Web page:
There are some truly big men playing in the NBA. At 7’3’’, Latvian-born Kristaps Porzingis, for example, towers over the famously huge LeBron James who measures in at a massive 6’8’’. These guys would have been giants compared to Cro-Magnon Homo sapiens, who maxed out at six feet, but their physical prowess isn’t likely to be surpassed by any colossal people born in the future. According to a recent paper, we’ve reached the limits of human physicality.

A team of French scientists explain in Frontiers in Physiology explain that, though the twentieth century was an “unprecedented period” of improvement in human physiology, their analysis of 120 years of historical data reveals that we have reached our biological limits. In the study, they even suggest that some of our physical characteristics may actually be on the decline because of changing environmental conditions, like climate change.

“These traits [height, age, and physical abilities] no longer increase, despite further continuous nutritional, medical, and scientific progress,” co-author Jean-François Toussaint, Ph.D., announced in a statement.

“This suggests that modern societies have allowed our species to reach its limits. We are the first generation to become aware of this.”

 The shortest man ever, Chandra Bahadur Dangi meets the worlds tallest man, Sultan Kosen for the very first time on November 13, 2014 in London, England. 

While some studies have found that height is decreasing in the United States and Africa, this review suggests that, globally, height measurements are shifting toward the maximum heights humans have already achieved — and will likely plateau once everyone gets there. It’s reminiscent of previous studies showing that there’s an upper limit to age, as well: In these studies, data analysis showed that people are increasingly reaching the maximum ages of 115 years for men and 114 years for women but no humans are likely to surpass those numbers.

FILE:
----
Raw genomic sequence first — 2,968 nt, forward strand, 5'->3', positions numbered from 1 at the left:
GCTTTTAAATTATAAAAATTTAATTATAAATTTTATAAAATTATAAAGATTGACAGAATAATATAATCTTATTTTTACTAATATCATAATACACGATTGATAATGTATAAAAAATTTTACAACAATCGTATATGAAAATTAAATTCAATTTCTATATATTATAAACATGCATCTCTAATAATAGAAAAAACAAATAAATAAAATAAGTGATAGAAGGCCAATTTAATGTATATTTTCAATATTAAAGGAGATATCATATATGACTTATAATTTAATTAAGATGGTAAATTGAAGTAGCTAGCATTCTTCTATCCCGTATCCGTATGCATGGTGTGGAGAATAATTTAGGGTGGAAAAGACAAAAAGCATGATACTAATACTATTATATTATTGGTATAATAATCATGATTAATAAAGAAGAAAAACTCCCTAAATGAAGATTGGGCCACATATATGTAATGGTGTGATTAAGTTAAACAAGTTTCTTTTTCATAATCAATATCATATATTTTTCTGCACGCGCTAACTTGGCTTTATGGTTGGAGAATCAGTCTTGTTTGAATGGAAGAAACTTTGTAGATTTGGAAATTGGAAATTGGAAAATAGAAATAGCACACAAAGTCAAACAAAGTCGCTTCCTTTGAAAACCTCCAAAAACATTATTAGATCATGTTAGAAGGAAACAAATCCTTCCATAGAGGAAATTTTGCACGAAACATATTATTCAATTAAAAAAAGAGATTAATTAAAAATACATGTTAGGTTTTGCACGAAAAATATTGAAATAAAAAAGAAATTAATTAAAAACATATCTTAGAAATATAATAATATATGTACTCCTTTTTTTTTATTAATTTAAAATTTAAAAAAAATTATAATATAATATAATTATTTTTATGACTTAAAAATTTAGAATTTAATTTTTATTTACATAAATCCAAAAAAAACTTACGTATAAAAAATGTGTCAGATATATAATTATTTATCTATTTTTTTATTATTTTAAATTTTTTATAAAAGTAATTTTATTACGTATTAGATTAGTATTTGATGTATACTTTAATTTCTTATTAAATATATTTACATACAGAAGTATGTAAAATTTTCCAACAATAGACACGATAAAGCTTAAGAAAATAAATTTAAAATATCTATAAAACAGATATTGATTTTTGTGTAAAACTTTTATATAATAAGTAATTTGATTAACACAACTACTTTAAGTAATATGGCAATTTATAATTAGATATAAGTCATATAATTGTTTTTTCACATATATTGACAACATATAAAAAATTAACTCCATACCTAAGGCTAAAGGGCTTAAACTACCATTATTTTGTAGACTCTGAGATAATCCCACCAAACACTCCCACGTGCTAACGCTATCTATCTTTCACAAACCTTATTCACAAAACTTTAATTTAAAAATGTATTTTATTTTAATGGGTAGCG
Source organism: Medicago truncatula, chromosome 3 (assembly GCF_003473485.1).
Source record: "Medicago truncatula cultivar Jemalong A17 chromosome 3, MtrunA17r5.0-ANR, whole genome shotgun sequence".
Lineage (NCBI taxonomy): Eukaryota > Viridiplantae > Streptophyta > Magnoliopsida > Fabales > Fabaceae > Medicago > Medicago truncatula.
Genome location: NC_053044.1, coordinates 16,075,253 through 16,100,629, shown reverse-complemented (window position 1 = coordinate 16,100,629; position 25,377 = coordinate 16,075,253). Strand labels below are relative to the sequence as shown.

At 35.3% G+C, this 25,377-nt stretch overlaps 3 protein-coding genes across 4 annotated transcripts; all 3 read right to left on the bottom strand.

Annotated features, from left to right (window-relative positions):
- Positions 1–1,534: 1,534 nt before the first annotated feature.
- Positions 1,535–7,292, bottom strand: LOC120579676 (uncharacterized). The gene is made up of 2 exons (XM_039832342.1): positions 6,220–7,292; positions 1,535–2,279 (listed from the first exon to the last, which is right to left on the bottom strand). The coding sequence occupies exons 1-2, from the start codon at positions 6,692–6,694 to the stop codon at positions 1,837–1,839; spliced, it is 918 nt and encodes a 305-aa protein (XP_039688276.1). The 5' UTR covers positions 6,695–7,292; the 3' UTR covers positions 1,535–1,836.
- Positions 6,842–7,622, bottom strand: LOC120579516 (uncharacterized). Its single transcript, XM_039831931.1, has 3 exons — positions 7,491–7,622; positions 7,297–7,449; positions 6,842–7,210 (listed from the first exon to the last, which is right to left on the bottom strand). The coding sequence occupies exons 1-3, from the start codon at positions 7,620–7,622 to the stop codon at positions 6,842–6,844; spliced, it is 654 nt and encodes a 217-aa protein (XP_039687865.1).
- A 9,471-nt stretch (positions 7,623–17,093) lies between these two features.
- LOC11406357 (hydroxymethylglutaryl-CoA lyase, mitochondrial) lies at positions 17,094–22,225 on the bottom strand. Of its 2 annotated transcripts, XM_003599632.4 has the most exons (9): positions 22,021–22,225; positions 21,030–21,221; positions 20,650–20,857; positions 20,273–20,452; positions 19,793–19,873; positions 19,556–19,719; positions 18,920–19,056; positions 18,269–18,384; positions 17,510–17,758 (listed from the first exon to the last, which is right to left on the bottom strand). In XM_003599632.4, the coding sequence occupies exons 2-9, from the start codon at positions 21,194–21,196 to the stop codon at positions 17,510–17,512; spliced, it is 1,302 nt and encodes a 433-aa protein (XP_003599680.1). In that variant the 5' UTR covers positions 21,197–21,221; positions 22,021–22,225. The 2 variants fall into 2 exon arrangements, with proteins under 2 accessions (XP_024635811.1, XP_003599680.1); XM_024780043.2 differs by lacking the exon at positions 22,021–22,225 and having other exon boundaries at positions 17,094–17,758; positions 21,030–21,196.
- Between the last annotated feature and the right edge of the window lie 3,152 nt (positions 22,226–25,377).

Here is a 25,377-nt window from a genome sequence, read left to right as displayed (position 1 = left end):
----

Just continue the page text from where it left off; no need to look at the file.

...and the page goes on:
The authors of the Frontiers in Physiology review say that, in the future, we’ll see more people reach maximum life expectancy but fail to exceed, and fewer athletes will succeed in beating sports records. According to their analysis of data on Olympic athletes, records were broken by large margins between the early 1900s to the end of the 20th century but are now only broken in very small increments. Likewise, historical data on the heights of athletes also showed that there was a large leap in height during the mid-twentieth century but measurements have since plateaued in all major US sports. This is especially true in the NBA: Since 1984, the average height has remained at 6’5’’.

Blake Griffin, 6'10'', of the Los Angeles Clippers and Kristaps Porzingis, 7'3'',  of the New York Knicks.

The increases we have undergone in lifespan, height, and physical performance seem to be the result of human evolution and societal changes. Archeological evidence demonstrates that, over the last three million years, a shift towards bipedalism and running, paired with the development of our large brains, made us stronger. And, as our skeletons slowly evolved for physical activity over the last two million years, we’ve become better at skills like high-speed throwing.

For some characteristics, however, the data suggest we hit our plateau a long time ago. Studies demonstrate that men from the early Middle Ages and Americans during the Revolutionary era were about the same size as average Americans now. That’s because, ultimately, the “evolutionary restraints of body design” can’t be surpassed, even with medical technology that has helped us live increasingly longer lives.

However, there’s no guarantee we’ll even reach those upper limits, thanks to the constraints we’ve created, like climate change, poor air quality, and insect-related diseases.

“Mankind is now the major actor implicated in its own environment alterations,” the scientists write. “Sapiens alters his ecosystem, while the ecosystem also shapes him in return. Our activities have been implicated as the dominant cause of most environmental changes and the recent acceleration could have major impacts on human health.”